Once the idea struck, Williams looked to her dance class where several students, including sophomore Renee Vartabedian, had experience in modern and lyrical dance. Williams thought it would be exciting to incorporate aerial work with modern dance and asked Vartabedian to choreograph it to popular modern music.
But Williams wasn’t done there. She tinkered with the script a bit, moving Act II, Scene I up front.
“I really wanted the play to open in the forest,” explains Williams. “I wanted the audience to come in and I wanted to immerse them in this fantasy world. We open the show with a dance and aerial number in the forest. I think it works — we’ll see what the audience thinks. There are probably some Shakespeare purists out there who are not going to like it so much, but I think it is going to be interesting.”
Annie-Kate Gross, a freshman who plays Puck, spends a lot of her time monologing on a trapeze but says it was the Shakespearian dialogue that gave her pause in the beginning.
“Shakespeare is very frightening to people,” admits Gross. “The first time I started to learn the monologues, it’s like (Williams) said, we would memorize them till the end of the line, then to the end of the line, then to the end of the line. But we wanted to really understand what we were saying (and) we do (now), we understand what the show is about.”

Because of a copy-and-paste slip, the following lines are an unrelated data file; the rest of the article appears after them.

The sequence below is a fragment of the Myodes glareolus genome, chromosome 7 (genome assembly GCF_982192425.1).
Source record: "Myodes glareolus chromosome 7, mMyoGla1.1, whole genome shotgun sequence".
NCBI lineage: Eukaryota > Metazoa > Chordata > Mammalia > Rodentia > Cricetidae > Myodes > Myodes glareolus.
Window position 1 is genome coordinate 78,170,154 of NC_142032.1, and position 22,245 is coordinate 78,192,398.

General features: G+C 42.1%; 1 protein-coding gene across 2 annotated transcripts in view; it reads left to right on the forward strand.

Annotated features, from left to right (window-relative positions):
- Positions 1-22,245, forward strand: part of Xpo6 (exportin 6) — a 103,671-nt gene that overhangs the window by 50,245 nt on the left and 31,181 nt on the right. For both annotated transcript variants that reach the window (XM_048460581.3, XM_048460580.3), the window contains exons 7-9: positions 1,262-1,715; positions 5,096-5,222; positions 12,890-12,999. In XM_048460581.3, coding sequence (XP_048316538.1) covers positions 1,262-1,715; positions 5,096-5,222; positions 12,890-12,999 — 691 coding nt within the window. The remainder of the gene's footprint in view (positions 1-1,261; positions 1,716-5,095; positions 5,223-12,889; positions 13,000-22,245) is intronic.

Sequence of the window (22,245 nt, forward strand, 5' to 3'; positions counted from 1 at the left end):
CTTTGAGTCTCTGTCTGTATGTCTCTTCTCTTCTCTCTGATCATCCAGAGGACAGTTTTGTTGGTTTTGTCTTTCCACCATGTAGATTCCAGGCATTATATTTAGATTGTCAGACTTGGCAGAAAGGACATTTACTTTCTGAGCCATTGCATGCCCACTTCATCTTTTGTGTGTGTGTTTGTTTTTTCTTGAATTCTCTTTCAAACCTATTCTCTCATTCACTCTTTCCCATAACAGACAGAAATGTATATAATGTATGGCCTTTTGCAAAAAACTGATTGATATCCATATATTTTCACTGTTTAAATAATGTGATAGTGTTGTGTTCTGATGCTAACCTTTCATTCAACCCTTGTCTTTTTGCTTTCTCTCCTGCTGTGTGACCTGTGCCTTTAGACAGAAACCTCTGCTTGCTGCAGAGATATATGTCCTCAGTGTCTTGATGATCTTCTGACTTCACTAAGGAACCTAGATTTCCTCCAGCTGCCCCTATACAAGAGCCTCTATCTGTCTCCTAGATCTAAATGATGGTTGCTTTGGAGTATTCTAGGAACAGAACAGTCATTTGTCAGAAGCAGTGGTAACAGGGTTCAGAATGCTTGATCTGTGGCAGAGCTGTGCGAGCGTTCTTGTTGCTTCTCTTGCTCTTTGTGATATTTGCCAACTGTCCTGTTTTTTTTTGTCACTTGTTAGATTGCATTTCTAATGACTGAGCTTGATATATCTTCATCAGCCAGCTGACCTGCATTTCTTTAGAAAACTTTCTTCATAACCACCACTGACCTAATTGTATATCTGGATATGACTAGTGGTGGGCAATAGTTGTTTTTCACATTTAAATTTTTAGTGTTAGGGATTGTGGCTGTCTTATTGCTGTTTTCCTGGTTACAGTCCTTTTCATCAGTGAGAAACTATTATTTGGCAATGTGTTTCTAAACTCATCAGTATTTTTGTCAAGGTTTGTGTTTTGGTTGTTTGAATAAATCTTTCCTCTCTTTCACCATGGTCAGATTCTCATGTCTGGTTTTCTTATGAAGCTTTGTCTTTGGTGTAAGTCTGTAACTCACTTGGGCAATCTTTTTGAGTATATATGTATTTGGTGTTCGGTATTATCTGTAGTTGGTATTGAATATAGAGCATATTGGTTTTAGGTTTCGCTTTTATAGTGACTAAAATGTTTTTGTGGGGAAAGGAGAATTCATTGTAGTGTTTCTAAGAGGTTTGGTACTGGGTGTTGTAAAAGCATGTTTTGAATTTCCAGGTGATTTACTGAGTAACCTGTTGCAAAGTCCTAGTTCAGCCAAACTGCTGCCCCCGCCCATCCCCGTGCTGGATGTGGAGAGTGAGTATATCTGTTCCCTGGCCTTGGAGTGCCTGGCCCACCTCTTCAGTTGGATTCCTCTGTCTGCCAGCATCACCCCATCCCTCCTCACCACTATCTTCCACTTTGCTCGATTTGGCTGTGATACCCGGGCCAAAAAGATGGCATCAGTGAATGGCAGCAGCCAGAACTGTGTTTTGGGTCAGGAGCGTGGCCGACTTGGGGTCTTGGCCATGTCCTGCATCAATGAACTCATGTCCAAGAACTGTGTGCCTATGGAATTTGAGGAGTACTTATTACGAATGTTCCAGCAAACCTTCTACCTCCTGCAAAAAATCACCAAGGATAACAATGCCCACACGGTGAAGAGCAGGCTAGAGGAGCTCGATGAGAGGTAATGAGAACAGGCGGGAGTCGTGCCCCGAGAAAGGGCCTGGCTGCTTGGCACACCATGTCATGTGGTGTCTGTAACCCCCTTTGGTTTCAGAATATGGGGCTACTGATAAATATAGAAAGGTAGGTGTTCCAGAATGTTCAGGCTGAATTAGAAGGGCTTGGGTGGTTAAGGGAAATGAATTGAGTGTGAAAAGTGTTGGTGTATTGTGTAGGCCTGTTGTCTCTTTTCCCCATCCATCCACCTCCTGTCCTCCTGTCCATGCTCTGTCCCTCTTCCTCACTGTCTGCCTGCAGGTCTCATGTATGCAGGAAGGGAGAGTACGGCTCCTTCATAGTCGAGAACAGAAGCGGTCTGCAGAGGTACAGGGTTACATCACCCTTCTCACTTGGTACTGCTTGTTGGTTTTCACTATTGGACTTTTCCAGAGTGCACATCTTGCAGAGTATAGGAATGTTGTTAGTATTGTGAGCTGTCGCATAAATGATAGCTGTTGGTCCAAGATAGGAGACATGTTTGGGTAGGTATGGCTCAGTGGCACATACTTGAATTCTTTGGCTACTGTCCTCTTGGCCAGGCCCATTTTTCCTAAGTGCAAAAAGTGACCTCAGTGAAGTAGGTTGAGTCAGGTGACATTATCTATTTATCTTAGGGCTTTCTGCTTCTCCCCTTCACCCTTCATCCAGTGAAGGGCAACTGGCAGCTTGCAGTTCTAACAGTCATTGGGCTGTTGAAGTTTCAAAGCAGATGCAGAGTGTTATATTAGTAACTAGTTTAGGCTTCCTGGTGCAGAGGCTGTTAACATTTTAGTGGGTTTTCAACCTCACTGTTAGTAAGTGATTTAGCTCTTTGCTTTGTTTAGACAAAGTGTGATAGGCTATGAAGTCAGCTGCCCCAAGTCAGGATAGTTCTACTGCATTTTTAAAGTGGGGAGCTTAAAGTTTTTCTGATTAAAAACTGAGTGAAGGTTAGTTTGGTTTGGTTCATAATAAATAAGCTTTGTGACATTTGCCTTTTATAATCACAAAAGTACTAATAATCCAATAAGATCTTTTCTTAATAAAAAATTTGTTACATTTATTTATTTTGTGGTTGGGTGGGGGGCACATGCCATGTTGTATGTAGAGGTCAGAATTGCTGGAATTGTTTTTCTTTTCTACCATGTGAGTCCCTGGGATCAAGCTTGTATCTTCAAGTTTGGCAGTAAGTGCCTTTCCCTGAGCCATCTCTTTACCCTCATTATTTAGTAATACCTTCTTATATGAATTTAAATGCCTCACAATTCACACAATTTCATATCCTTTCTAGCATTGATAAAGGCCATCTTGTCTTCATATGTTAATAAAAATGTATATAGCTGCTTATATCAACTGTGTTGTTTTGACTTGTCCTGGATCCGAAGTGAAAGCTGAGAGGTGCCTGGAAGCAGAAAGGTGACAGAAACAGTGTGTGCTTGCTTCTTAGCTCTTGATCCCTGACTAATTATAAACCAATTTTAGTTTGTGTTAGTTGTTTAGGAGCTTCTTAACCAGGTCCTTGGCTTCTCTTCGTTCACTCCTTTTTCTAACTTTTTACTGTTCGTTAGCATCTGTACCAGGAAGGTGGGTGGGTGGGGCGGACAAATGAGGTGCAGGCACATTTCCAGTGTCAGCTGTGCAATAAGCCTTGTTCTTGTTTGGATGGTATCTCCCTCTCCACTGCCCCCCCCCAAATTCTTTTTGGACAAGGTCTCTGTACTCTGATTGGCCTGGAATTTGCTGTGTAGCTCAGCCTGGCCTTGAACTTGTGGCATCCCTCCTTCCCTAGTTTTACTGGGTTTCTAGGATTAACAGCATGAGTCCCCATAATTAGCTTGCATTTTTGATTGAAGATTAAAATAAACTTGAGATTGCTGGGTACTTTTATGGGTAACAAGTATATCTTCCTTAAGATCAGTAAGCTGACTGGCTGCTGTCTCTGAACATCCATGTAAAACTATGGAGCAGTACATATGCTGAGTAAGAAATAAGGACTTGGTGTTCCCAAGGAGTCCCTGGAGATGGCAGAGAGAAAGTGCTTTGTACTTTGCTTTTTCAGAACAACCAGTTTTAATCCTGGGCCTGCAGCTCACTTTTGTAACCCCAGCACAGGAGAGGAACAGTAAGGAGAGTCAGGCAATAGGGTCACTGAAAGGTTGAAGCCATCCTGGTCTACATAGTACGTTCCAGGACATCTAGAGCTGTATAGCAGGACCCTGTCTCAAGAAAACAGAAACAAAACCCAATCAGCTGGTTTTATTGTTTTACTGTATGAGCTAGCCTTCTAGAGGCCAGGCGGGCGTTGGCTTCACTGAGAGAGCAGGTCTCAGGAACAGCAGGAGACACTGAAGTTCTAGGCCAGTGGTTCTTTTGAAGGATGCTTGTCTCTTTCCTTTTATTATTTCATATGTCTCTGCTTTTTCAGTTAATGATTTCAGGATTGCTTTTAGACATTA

This is no stuffy Shakespeare, says freshman Sophie Korpics, who stays stage-bound playing Robin Starveling/Moonshine.
“We’ve definitely made it a little more modern,” says Korpics. “And we don’t miss a beat on modern visual effects.”
The aerobatics will begin at Newburyport High School with shows Thursday and Friday at 7 p.m. Saturday will feature a matinee at 2 p.m. and the final performance will be at 7.
“These students have done an amazing job,” says Williams. “You’re not going to be bored here. It’s an exciting show. It’s so fun to watch and the athleticism, never mind the commitment of the students, is going to blow people’s minds.”